Only 61 out of 360 programmes offered by KNUST accredited – Auditor-General’s report
The Auditor-General’s report for 2021 has revealed that some academic programmes offered by the Kwame Nkrumah University of Science and Technology (KNUST) have not been accredited.
The report dated June 1, 2022, is addressed to the Speaker of Parliament, Mr. Alban Bagbin.
According to details of the report, “out of the 360 programmes run by the University, only 61 have been accredited, 190 sent to National Accreditation Board (NAB) for accreditation and reaccreditation with 109 yet to be sent to NAB for accreditation.”
The Auditor-General has therefore “recommended to Management to cease running programmes that are not accredited or having its accredited certificates expired, until they are accredited or renewed, to avoid sanctions by NAB.”
Still on KNUST, the Auditor-General found out that four officers who were granted sabbatical leave by the University, took up various appointments in other government institutions where they are enjoying full (basic salary and other allowances) monthly salaries in addition to basic and Market Premium being paid by the University (KNUST).
According to the report, this has resulted in double payment of basic salary and market premium by government in the sum of GH¢488,868.69.
“We recommended to Management to ensure that the officers refund the salaries paid by the University for the sabbatical leave period to the consolidated fund,” the report indicated.
Details of other findings and recommendations made by the Auditor-General as regards the KNUST are as follows:
“We identified a number of defects during our physical inspection of the Proposed Construction of Educational Resort Facilities for the Institute of Distance Learning (IDL) at Moree.
We recommended that the Director of works, and the project supervisors should rectify the defects identified at their own expense.”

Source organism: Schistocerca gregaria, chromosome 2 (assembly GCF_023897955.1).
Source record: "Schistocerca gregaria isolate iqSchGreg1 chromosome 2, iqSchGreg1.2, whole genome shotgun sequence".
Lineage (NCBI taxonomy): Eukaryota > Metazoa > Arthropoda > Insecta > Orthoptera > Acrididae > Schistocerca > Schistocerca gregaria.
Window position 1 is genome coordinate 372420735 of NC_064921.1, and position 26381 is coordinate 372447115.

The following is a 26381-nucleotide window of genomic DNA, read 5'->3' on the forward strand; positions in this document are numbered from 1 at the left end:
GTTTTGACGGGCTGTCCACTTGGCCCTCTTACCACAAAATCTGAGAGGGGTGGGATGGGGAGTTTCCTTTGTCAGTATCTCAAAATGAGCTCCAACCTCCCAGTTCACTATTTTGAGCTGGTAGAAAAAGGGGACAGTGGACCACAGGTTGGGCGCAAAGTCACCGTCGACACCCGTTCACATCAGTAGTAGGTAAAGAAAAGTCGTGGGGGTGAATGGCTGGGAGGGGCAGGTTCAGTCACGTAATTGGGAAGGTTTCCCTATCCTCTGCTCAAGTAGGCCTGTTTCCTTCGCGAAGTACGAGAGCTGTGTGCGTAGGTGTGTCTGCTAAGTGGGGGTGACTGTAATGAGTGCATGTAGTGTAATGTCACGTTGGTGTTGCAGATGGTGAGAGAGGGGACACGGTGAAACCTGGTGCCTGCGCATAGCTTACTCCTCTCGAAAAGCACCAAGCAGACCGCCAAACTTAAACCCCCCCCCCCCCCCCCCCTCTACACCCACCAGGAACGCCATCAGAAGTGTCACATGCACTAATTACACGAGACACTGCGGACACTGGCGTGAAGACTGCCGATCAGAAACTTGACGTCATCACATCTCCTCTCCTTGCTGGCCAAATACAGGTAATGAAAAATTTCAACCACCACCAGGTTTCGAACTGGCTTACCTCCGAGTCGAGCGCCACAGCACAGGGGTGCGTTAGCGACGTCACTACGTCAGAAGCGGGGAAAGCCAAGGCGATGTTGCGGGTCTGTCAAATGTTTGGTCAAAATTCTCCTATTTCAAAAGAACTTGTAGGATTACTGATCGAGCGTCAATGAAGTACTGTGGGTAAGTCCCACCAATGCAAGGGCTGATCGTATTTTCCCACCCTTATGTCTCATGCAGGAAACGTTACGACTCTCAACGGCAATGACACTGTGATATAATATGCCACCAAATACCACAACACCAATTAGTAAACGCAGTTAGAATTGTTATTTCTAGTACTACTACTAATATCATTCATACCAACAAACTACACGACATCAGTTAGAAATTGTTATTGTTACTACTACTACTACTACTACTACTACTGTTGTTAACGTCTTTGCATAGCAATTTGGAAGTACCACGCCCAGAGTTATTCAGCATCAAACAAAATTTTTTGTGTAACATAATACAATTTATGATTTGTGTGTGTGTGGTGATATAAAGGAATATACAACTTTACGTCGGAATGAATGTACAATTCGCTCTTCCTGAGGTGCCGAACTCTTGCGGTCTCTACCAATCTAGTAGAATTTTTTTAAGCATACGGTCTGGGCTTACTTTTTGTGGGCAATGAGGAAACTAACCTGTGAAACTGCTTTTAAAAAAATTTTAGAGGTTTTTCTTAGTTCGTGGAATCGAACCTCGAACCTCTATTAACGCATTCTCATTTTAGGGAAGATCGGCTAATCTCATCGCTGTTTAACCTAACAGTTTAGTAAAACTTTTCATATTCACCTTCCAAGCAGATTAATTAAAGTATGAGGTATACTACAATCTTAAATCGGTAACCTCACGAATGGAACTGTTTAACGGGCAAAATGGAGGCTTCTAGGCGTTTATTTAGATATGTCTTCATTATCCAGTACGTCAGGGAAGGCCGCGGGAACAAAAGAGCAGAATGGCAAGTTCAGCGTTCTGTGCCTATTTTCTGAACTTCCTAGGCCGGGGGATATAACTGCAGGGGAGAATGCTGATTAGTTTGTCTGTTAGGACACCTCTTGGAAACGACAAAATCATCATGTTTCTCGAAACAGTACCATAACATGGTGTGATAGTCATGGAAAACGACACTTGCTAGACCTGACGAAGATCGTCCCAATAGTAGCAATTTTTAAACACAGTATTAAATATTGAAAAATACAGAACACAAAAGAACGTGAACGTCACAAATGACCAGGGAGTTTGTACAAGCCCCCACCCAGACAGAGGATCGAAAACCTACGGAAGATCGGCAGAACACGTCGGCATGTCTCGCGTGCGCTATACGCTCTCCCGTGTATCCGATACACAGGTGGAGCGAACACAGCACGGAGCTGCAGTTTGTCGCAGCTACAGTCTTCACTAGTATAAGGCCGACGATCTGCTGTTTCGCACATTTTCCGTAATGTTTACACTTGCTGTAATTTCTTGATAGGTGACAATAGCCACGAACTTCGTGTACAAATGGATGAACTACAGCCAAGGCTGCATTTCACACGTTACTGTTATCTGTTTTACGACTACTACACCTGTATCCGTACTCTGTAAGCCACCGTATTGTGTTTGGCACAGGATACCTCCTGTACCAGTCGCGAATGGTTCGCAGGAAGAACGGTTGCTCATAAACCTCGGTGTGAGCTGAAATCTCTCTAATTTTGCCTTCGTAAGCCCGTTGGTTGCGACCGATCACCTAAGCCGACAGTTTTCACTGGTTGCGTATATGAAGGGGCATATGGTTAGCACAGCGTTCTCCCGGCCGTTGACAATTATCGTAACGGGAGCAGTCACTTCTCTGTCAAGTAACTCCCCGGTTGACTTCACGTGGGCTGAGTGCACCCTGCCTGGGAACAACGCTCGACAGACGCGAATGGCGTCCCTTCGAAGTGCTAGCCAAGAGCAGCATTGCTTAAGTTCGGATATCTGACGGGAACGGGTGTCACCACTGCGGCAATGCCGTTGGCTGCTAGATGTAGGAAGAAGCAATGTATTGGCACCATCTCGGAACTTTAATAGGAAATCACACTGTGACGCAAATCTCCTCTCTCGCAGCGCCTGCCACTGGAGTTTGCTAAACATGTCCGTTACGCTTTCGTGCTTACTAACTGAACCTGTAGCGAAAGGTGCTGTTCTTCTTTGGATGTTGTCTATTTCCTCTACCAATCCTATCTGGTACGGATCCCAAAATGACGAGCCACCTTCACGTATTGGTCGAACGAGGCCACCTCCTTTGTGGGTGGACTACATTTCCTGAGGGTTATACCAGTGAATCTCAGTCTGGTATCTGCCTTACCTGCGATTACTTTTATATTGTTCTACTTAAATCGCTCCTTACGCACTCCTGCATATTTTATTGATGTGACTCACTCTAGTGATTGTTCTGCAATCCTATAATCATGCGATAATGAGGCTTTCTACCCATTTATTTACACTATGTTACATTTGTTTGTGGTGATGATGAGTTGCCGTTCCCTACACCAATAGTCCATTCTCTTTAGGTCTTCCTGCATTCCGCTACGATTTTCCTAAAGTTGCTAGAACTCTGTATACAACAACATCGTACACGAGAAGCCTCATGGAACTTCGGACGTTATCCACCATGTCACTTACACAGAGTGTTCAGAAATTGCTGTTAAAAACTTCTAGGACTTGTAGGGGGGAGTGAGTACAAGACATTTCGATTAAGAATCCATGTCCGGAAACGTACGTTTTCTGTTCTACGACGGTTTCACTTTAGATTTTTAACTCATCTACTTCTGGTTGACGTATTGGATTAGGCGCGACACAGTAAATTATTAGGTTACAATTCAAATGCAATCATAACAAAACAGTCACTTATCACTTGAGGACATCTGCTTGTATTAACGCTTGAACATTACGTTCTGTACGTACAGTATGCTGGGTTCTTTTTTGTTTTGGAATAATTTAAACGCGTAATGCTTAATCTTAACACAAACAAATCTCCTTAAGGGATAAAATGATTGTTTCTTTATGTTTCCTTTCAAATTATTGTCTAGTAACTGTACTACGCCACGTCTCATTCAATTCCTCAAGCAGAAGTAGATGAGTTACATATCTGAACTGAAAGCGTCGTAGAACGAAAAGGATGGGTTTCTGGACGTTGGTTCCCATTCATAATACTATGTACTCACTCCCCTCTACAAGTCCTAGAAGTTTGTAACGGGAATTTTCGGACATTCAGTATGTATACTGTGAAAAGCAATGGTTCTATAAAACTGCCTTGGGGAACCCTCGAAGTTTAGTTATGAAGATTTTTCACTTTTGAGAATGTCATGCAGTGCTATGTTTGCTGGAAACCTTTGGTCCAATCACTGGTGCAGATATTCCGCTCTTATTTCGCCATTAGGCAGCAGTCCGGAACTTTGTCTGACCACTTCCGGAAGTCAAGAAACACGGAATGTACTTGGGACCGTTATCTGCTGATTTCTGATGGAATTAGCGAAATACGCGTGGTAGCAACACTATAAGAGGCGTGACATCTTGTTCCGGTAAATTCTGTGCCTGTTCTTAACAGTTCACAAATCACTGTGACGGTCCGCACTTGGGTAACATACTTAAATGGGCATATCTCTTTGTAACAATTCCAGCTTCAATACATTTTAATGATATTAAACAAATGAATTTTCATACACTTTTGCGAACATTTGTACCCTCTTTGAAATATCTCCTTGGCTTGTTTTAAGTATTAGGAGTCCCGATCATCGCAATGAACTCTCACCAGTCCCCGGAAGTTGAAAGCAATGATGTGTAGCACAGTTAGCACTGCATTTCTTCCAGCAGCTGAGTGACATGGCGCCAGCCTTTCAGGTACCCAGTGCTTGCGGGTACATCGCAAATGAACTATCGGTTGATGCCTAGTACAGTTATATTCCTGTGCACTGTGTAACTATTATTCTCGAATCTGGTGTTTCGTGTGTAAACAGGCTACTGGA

“Our audit disclosed that out of GH¢291,771.61 released by the University for maintenance activities, transactions in the sum of GH¢263,596.42 were without relevant supporting documents like Vice Chancellor’s approval and letters of contract engagements, signed sheets, and proper VAT invoices to authenticate the payments.
In the absence of the required supporting documents to prove the legitimacy of the expenditures, we recommended that the technical team at the Maintenance Department (Architect, Site Manager, Administrator, and others) should refund the amount of GH¢263,596.42 to the University.”
“We noted that Messrs Red Mango Limited who won a contract for the supply of Automatic Turnstile Gate and accessories at the University presented Invalid Tax Clearance Certificate (TCC).
We recommended that the Tender Evaluation Panel should pay critical attention to Section 22 of Public Procurement Act, 2003 (Act 663) as amended by Section 7 of the Public Procurement (Amendment) Act, 2016 (Act 914) when evaluating tenders.”
Colleges and Departmental issues – University Printing Press
“We noted from our review of accounts receivables in the Financial Statements of the Printing Press that a total debt of GH¢294,123.00 owed by 14 customers remained uncollected since 2016.
We recommended to Management to institute debt collection strategy to ensure early recovery of the debt and minimise future default rate.”
Source: Eric Mensah-Ayettey